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Kullback-Leibler Divergence

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  • Last Updated : 22 Jan, 2021
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Entropy: Entropy is a way of measuring the uncertainty/randomness of a random variable X

H\left ( X \right ) = \sum_{x \epsilon \Omega } -p\left (x\right )log_{2}\left ( p\left (x\right ) \right )

In other words, entropy measures the amount of information in a random variable. It is normally measured in bits.

Joint Entropy: The joint Entropy of a pair of discrete random variables X, Y ~ p (x, y) is the amount of information needed on average to specify both their values.

H\left ( X, Y \right ) = - \sum_{x \epsilon Y } \sum_{y \epsilon Y } p\left (x, y\right )log_{2}\left ( p\left (X,Y\right ) \right )

Conditional Entropy: The conditional entropy of a random variable Y given another X expresses how much extra information one still needs to supply on average to communicate Y given that the other party knows X.

H\left ( X | Y \right ) = - \sum_{x \epsilon \Omega_X }p\left (x\right )H (Y | X=x)

H\left ( X | Y \right ) = - \sum_{x \epsilon \Omega_X }p\left (x\right )\sum_{y \epsilon \Omega_Y }p\left (y |x\right )log p(y|x)

= - \sum_{x \epsilon \Omega_X }\sum_{y \epsilon \Omega_Y }p\left (x,y\right )log \left ( p(y|x) \right )

= - E \left ( log \left(Y | X\right )\right )

Example: 

Calculate the Entropy of Fair coin:

p(head) = \frac{1}{2} \\ p(tail) = \frac{1}{2}

= - [p(head)log\left ( p(head) \right ) + p(tail)log\left ( p(tail) \right )] \\ = - [\frac{1}{2}log\frac{1}{2} + \frac{1}{2}log\frac{1}{2}] \\ = - [-\left ( \frac{1}{2} log2 + \frac{1}{2}log2 \right )] \\ = [\frac{1}{2} + \frac{1}{2}] \\ = 1

Here, the entropy of fair coin is maximum i.e 1. As the biasness of the coin increases the information/entropy decreases. Below is the plot of Entropy vs Biasness, the curve will look as follows:

Biasness of Coin vs Entropy

Cross Entropy: Cross-entropy is a measure of the difference between two probability distributions (p and q) for a given random variable or set of events. In other words, Cross-entropy is the average number of bits needed to encode data from a source of distribution p when we use model q.

Cross-entropy can be defined as:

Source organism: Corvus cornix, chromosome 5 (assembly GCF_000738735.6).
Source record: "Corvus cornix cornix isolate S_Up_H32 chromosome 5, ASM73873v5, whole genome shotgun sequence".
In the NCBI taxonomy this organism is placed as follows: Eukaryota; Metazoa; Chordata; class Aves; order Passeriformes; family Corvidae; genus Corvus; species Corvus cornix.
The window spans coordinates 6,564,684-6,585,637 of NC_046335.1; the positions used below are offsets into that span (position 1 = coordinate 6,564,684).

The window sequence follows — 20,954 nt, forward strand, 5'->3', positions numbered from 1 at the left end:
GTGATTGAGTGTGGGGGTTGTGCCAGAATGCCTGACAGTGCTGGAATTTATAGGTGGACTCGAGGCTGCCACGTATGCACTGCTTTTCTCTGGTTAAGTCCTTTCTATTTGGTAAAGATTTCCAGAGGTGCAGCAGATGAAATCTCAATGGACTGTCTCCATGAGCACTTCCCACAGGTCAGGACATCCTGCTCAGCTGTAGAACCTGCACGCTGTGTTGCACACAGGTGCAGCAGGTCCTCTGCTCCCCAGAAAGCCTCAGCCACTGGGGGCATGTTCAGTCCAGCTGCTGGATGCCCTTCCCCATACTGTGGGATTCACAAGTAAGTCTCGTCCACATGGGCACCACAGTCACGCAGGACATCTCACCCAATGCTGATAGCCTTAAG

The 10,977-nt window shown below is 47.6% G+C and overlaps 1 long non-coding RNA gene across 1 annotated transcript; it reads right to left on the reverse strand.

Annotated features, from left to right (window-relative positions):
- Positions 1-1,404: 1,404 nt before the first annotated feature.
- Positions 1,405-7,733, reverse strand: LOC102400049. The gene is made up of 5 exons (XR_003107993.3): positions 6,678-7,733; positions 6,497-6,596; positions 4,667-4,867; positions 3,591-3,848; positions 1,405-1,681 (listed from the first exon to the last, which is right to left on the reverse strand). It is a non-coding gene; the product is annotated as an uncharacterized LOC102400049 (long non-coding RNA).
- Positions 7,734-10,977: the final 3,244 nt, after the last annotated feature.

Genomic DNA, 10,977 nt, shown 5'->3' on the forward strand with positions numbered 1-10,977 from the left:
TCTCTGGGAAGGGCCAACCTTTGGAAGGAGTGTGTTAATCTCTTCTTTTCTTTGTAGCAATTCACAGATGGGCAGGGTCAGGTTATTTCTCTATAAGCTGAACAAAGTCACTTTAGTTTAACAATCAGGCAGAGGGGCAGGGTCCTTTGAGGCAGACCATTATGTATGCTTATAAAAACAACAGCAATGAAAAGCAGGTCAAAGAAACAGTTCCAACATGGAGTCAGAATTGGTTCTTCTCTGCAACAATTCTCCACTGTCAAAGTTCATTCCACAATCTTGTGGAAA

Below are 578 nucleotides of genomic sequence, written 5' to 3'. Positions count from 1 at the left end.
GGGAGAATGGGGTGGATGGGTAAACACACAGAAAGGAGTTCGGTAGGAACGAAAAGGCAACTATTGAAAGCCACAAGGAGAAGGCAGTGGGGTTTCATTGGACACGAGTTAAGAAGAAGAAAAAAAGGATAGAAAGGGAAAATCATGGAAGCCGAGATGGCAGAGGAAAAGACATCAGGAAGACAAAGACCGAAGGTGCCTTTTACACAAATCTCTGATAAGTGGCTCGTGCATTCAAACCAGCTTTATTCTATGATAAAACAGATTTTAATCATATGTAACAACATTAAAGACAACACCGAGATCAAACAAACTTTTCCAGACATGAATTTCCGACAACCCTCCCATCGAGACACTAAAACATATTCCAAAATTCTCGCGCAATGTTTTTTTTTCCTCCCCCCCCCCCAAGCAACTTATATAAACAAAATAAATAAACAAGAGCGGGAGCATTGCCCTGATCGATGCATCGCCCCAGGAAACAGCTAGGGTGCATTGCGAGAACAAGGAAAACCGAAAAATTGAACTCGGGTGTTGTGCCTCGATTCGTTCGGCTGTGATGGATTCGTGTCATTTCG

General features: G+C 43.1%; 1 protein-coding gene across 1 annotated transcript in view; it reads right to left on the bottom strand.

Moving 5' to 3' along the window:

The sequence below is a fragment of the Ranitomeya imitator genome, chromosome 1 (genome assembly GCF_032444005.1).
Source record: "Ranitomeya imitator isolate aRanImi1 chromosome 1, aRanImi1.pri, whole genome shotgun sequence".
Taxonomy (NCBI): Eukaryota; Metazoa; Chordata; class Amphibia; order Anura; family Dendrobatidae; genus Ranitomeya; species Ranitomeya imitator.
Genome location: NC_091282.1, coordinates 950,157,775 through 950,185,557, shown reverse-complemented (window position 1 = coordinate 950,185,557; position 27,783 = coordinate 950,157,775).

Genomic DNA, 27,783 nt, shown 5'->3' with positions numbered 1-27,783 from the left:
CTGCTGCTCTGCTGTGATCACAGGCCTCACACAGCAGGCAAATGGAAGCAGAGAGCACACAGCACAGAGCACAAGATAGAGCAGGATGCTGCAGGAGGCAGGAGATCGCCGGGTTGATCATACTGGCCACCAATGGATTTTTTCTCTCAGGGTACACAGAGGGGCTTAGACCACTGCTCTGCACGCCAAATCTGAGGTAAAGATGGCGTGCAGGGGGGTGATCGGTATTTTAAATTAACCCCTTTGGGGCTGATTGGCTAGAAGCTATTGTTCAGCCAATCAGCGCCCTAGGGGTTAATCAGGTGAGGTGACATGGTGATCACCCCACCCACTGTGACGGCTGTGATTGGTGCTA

H_p\left ( p,q \right ) = E_p\left [ - log \left ( q(x) \right ) \right ] = -\sum_{x \epsilon \Omega} p(x) log (q(x))

Kullback-Leibler Divergence: KL divergence is the measure of the relative difference between two probability distributions for a given random variable or set of events. KL divergence is also known as Relative Entropy. It can be calculated by the following formula:

D( p || q) = H\left ( p,q \right ) - H\left ( p \right )  \\ = -\sum_{x \epsilon \Omega} p(x) log (q(x)) -( -\sum_{x \epsilon \Omega}  p(x) log (p(x))) \\ = \sum_{x \epsilon \Omega}  p(x) log (p(x)) -\sum_{x \epsilon \Omega} p(x) log (q(x)) \\ = \sum_{x \epsilon \Omega}  p(x) log (\frac{p(x)}{q(x)})

The difference between Cross-Entropy and KL-divergence is that Cross-Entropy calculates the total distributions required to represent an event from the distribution q instead of p, while KL-divergence represents the extra amount of bit required to represent an event from the distribution q instead of p. 

Properties of KL-divergence:

  • D(p || q) is always greater than or equal to 0.

  • D(p || q) is not equal to D(q || p).  The KL-divergence is not communicative.

  • If p=q, then D(p || q) is 0.

Example and Implementation: 

Suppose there are two boxes that contain 4 types of balls (green, blue, red, yellow). A ball is drawn from the box randomly having the given probabilities. Our task is to calculate the difference of distributions of two boxes i.e KL- divergence.

Code: Python code implementation to solve this problem.




# box =[P(green),P(blue),P(red),P(yellow)]
box_1 = [0.25, 0.33, 0.23, 0.19]
box_2 = [0.21, 0.21, 0.32, 0.26]
  
import numpy as np
from scipy.special import rel_entr
  
def kl_divergence(a, b):
    return sum(a[i] * np.log(a[i]/b[i]) for i in range(len(a)))
    
print('KL-divergence(box_1 || box_2): %.3f ' % kl_divergence(box_1,box_2))
print('KL-divergence(box_2 || box_1): %.3f ' % kl_divergence(box_2,box_1))
  
# D( p || p) =0
print('KL-divergence(box_1 || box_1): %.3f ' % kl_divergence(box_1,box_1))
  
print("Using Scipy rel_entr function")
box_1 = np.array(box_1)
box_2 = np.array(box_2)
  
print('KL-divergence(box_1 || box_2): %.3f ' % sum(rel_entr(box_1,box_2)))
print('KL-divergence(box_2 || box_1): %.3f ' % sum(rel_entr(box_2,box_1)))
print('KL-divergence(box_1 || box_1): %.3f ' % sum(rel_entr(box_1,box_1)))


Output:

KL-divergence(box_1 || box_2): 0.057 
KL-divergence(box_2 || box_1): 0.056 
KL-divergence(box_1 || box_1): 0.000 
Using Scipy rel_entr function
KL-divergence(box_1 || box_2): 0.057 
KL-divergence(box_2 || box_1): 0.056 
KL-divergence(box_1 || box_1): 0.000 

Applications of KL-divergence:

Entropy and KL-divergence have many useful applications particularly in data science and compression.

  • Entropy can be used in data preprocessing steps such as feature selections. For Example, If we want to classify the different NLP docs based on their topics, then we can check for the randomness of the different word appears in the doc. There is more chance of the word “computer” appears in technology-related docs but the same cannot be said for the word “the”
  • The Entropy can also be used for text compression and quantifying the compression. The data which contains some pattern is easier to compress than the data which is more random.
  • KL-divergence is also used in many NLP and computer vision models such as in Variational Auto Encoder to compare the original image distribution and distribution of images generated from the encoded distribution.

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